The procedure is that the FCA1 must notify the UK recognised body of the application and, unless within three business days after receipt of that notice, the UK recognised body: 1(1) takes action under its default rules; or(2) notifies the FCA1 that it proposes to take action forthwith; or1(3) is directed to take action by the FCA1 under section 166(2)(a) of the Companies Act 1989; 1the provisions of sections 158 to 165 of the Companies Act 1989 do not apply in relation to market
Where an ROIE1 has notice that any licence, permission or authorisation which it requires to conduct any regulated activity in its home territory has been or is about to be:1(1) revoked; or(2) modified in any way which would materially restrict the ROIE1 in performing any regulated activity in its home territory or in the United Kingdom;1it must immediately notify the FCA1 of that fact and must give the FCA1 the information specified for the purposes of this rule in REC 6.7.9
Compliance with Principle 11 includes, but is not limited to, giving the FCA11 notice of:2929(1) any proposed restructuring, reorganisation or business expansion which could have a significant impact on the firm's risk profile or resources, including, but not limited to:(a) setting up a new undertaking within a firm'sgroup, or a new branch (whether in the United Kingdom or overseas); or (b) commencing the provision of cross border services into a new territory; or(c) commencing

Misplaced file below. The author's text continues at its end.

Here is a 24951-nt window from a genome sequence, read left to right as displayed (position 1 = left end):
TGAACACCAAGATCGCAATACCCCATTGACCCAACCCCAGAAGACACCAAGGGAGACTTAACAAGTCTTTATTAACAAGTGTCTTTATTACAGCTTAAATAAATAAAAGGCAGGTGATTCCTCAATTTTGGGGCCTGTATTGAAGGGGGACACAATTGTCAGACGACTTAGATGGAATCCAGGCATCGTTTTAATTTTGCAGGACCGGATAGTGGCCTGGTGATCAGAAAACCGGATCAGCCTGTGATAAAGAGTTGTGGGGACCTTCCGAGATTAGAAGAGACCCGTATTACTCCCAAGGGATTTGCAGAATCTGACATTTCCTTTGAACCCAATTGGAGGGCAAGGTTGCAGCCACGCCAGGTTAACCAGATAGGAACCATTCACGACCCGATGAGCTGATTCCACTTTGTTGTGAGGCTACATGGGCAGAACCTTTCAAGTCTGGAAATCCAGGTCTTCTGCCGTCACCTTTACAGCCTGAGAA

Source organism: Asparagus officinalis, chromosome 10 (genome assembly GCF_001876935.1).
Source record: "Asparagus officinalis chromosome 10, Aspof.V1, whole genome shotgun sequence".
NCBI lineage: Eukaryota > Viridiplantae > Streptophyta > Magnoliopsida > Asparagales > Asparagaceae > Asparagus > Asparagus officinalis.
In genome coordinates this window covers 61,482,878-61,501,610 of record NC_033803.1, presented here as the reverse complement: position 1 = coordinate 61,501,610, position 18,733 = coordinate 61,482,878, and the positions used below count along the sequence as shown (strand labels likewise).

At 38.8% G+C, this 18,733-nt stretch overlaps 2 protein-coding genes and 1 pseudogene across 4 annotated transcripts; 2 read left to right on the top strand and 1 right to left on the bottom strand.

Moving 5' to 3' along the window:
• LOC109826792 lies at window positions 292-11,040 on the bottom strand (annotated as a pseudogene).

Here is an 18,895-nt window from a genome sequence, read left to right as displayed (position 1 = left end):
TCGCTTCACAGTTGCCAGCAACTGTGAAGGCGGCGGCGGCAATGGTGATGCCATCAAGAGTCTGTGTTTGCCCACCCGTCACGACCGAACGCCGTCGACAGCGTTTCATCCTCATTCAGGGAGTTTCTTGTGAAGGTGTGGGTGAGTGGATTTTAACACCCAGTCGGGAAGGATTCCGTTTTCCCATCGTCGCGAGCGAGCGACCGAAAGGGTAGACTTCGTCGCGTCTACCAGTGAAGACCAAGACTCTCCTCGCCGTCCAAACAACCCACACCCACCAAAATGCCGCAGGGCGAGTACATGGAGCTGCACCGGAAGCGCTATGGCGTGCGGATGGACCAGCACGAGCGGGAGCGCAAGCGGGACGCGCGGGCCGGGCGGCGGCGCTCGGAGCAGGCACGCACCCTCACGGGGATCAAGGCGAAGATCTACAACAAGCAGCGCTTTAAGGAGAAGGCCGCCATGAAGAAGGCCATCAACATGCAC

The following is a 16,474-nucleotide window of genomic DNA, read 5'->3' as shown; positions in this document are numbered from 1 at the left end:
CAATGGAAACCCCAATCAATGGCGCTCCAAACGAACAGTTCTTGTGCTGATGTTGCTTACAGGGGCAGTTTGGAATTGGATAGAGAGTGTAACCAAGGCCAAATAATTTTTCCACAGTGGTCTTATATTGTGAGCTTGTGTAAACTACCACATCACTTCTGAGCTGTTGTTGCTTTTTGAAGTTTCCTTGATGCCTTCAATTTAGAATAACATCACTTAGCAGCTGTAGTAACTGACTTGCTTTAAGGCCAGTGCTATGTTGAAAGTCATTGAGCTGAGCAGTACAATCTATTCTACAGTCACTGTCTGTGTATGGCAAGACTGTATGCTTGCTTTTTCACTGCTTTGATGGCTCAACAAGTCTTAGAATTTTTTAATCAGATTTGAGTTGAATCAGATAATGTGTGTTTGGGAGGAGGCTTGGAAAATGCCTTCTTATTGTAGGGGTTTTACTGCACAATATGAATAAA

(1) A firm must notify the FCA11 of:2929(a) a significant breach of a rule (which includes a Principle, a Statement of Principle or a COCONrule)20; or2020(aa) a significant breach of any requirement imposed by the CCA or by regulations or an order made under the CCA (except if the breach is an offence, in which case (c) applies), but any notification under (aa) is required to be made only to the FCA; or 14(b) a breach of any requirement imposed by the Act or by regulations
3SUP 15.3.23 D to SUP 15.3.25 D are given in relation to the exercise of the powers of the Society and of the Council generally, with a view to achieving the objective of enabling the FCA11 to:2929(1) comply with its general duty under section 314 of the Act (Regulators’29 general duty);29(2) determine whether underwriting agents, or approved persons acting for them or on their behalf, are complying with the requirements imposed on them by or under the Act;(3) enforce the provisions
Under section 294 of the Act (Modification or waiver of rules), the FCA1 may, on the application or with the consent of a recognised body (including an ROIE),1 direct that any notification rule is not to apply to the body or is to apply with such modifications as may be specified in the waiver.11